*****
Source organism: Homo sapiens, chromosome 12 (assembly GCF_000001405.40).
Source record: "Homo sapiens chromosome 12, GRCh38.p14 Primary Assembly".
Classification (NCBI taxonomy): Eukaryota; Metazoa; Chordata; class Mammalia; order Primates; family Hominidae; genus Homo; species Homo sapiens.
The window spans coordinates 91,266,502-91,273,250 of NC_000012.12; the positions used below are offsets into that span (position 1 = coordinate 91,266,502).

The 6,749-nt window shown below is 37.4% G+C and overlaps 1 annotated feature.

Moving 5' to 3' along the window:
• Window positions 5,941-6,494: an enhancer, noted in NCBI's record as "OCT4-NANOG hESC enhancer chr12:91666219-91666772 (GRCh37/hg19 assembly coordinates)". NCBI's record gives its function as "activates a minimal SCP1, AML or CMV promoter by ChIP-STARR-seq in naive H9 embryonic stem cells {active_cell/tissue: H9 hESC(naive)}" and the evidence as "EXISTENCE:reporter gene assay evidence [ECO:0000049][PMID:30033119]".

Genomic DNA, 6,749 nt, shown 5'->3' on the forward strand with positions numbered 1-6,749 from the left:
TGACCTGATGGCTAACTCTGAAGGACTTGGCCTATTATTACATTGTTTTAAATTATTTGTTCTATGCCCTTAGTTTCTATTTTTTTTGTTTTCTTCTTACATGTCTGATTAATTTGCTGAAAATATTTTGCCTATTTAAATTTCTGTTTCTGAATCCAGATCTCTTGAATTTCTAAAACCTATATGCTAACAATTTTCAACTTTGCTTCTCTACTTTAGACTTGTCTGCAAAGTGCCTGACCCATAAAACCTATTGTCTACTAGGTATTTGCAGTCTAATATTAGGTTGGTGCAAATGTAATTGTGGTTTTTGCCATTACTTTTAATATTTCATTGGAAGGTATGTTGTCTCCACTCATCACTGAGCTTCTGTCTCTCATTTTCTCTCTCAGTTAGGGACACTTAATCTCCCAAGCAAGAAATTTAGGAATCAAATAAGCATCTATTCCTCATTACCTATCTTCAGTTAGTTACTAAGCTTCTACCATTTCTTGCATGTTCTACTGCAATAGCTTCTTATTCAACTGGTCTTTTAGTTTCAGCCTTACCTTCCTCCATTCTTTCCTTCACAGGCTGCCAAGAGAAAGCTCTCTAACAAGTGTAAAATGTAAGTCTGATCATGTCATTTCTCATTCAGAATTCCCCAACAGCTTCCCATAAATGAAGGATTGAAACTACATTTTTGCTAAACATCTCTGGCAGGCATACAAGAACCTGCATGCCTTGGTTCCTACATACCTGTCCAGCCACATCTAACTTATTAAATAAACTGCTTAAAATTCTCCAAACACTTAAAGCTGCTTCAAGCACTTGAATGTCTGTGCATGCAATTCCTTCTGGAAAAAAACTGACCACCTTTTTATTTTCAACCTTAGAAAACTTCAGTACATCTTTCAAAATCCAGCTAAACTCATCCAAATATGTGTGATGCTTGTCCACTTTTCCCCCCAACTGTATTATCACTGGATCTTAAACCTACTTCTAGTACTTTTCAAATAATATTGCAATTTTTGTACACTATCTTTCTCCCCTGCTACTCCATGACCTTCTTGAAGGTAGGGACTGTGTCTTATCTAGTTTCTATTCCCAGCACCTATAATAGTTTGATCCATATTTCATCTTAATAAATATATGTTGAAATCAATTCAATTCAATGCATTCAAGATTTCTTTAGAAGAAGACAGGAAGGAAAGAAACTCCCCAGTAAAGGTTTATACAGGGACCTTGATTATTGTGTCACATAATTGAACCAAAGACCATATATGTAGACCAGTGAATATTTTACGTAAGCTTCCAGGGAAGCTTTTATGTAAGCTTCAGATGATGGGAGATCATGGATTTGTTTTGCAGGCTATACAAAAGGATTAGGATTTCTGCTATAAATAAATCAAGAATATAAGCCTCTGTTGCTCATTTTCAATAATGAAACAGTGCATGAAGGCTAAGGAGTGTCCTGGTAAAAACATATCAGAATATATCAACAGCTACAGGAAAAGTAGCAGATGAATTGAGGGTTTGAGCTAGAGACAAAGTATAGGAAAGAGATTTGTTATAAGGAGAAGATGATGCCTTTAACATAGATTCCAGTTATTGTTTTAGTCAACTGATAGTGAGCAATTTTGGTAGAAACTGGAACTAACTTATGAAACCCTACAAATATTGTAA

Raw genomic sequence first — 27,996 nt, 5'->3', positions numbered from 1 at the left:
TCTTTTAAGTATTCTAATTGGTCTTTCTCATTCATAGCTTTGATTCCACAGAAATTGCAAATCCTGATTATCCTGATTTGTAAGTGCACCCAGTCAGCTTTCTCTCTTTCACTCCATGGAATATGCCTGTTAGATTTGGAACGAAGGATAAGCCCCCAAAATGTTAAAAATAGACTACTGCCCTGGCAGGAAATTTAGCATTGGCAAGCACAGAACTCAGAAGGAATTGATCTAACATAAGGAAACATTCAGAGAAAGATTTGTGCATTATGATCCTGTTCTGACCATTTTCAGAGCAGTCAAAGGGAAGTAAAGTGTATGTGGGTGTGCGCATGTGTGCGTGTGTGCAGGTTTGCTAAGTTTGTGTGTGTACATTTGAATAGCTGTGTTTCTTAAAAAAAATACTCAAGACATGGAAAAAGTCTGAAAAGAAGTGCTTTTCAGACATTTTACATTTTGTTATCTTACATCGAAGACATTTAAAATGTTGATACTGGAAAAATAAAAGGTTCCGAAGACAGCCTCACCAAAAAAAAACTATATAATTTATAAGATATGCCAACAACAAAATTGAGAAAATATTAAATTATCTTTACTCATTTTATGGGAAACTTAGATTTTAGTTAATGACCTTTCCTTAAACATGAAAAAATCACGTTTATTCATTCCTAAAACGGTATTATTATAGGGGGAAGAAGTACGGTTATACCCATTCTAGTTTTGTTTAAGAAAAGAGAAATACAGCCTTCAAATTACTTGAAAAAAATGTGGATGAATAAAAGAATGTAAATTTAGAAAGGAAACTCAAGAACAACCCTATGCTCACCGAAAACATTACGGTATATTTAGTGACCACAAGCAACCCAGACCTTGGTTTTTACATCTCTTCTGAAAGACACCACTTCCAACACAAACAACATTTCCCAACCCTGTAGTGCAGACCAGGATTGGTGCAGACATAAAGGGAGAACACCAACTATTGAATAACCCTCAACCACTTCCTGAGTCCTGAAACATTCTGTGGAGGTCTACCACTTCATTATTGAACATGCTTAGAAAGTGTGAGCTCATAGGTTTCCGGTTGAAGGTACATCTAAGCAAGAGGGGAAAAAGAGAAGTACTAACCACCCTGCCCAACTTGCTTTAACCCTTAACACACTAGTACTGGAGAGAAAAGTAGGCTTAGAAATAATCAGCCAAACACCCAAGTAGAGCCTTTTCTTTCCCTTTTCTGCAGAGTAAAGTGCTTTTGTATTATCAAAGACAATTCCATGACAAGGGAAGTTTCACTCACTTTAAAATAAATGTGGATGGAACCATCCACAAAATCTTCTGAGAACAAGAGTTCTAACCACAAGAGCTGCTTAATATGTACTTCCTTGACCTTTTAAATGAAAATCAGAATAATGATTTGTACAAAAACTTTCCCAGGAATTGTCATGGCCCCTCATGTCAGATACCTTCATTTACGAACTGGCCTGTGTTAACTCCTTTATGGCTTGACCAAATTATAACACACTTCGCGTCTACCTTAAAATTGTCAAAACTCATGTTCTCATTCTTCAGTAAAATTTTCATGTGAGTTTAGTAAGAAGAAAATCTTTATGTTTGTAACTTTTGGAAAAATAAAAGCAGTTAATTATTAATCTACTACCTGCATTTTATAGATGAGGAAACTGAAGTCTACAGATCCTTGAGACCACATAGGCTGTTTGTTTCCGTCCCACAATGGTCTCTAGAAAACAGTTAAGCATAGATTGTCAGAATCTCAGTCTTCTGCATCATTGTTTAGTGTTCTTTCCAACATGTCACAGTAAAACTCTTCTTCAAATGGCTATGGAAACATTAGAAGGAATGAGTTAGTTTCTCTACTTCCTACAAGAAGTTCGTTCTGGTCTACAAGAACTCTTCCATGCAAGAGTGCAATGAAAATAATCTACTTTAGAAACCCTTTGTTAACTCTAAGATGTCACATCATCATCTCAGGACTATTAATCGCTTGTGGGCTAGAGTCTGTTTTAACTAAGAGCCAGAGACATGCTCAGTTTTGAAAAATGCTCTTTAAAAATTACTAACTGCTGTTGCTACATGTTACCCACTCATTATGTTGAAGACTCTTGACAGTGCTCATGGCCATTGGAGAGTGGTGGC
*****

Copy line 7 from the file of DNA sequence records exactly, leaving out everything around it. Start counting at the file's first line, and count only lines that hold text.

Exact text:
• Window positions 5,941-6,494: an enhancer, noted in NCBI's record as "OCT4-NANOG hESC enhancer chr12:91666219-91666772 (GRCh37/hg19 assembly coordinates)". NCBI's record gives its function as "activates a minimal SCP1, AML or CMV promoter by ChIP-STARR-seq in naive H9 embryonic stem cells {active_cell/tissue: H9 hESC(naive)}" and the evidence as "EXISTENCE:reporter gene assay evidence [ECO:0000049][PMID:30033119]".